How Should We React if Someone is “Judging” Us in One of the Ways Described Above?

We should humbly listen and consider whether or not their words have any merit. It does not help to angrily protest “Don’t judge me!”  We should remember these wise words:

NIV  Proverbs 12:1 Whoever loves discipline loves knowledge, but he who hates correction is stupid.

Types of Judging We Should Not Do

Now that we have some idea of what “Do not judge” does not mean, let’s think about what it does mean.

1.  Based on Matthew 7:2, we should use the same standard with others that we want to be used with us. If we want to be judged strictly and harshly by God, without grace or patience or mercy, than we judge others that way.  Of course, that would turn out really terrible for us.

2. Based on Matthew 7:3-5, if we think we see a problem in someone else’s life, before we try to help them we should examine our own lives. Although God DOES want us to help others get free from sin, we need to prioritize getting rid of our own sin.  This often will leave us with little time to judge others.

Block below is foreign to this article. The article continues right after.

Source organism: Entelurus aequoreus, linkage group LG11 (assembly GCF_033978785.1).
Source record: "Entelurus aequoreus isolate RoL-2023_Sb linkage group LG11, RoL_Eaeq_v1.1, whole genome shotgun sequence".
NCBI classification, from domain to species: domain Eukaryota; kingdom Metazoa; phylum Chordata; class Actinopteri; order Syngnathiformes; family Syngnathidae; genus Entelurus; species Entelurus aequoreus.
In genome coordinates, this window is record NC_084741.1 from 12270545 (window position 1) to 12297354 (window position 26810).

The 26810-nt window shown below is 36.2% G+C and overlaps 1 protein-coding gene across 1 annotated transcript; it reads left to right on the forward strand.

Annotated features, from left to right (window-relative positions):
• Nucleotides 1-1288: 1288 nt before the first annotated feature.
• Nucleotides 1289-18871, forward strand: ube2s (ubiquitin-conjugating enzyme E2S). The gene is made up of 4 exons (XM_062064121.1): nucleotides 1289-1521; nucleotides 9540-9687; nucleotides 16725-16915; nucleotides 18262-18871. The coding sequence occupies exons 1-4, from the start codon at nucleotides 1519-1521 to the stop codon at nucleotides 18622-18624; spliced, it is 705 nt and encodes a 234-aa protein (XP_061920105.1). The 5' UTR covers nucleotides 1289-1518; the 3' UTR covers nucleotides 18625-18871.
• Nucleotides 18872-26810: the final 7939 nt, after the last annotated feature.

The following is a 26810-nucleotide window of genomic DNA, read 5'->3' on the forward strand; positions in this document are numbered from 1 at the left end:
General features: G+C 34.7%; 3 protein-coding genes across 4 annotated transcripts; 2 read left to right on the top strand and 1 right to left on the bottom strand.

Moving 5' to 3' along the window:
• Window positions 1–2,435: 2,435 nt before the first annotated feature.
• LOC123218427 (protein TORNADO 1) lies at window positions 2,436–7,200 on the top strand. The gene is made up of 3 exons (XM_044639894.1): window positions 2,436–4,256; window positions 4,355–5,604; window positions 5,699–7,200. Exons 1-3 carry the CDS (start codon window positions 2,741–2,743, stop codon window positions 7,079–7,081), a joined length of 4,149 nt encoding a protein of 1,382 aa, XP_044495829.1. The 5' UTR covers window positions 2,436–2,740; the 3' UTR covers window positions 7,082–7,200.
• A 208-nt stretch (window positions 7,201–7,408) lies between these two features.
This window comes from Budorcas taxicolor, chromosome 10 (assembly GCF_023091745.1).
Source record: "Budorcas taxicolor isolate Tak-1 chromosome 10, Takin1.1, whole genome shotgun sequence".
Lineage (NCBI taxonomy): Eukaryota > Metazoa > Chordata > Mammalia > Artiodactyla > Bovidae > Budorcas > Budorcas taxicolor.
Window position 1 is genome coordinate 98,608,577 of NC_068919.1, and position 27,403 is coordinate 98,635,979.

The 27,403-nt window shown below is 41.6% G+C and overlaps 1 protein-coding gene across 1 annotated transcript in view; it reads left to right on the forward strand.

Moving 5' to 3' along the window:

3.  According to 1 Corinthians 4:5, we should not judge people’s motives or their hearts. Only God can do that.  It’s not our job.

4. According to Romans 14:1-13, we should not judge people who have different opinions or practices on issues which are relatively minor or not clear in the Bible. We can discuss such differences gently and humbly, but we should not do so in a judgmental way.

5.  Based on Matthew 21:31-32, we should not judge what kind of people are more likely to believe the gospel and become followers of Jesus. Many people whom the world views as “terrible sinners” are humble and eventually cry out to Jesus and receive salvation.

6.  Based on Galatians 6:1, if we do catch someone in sin, we should restore him gently. This rules out harsh, mean judging.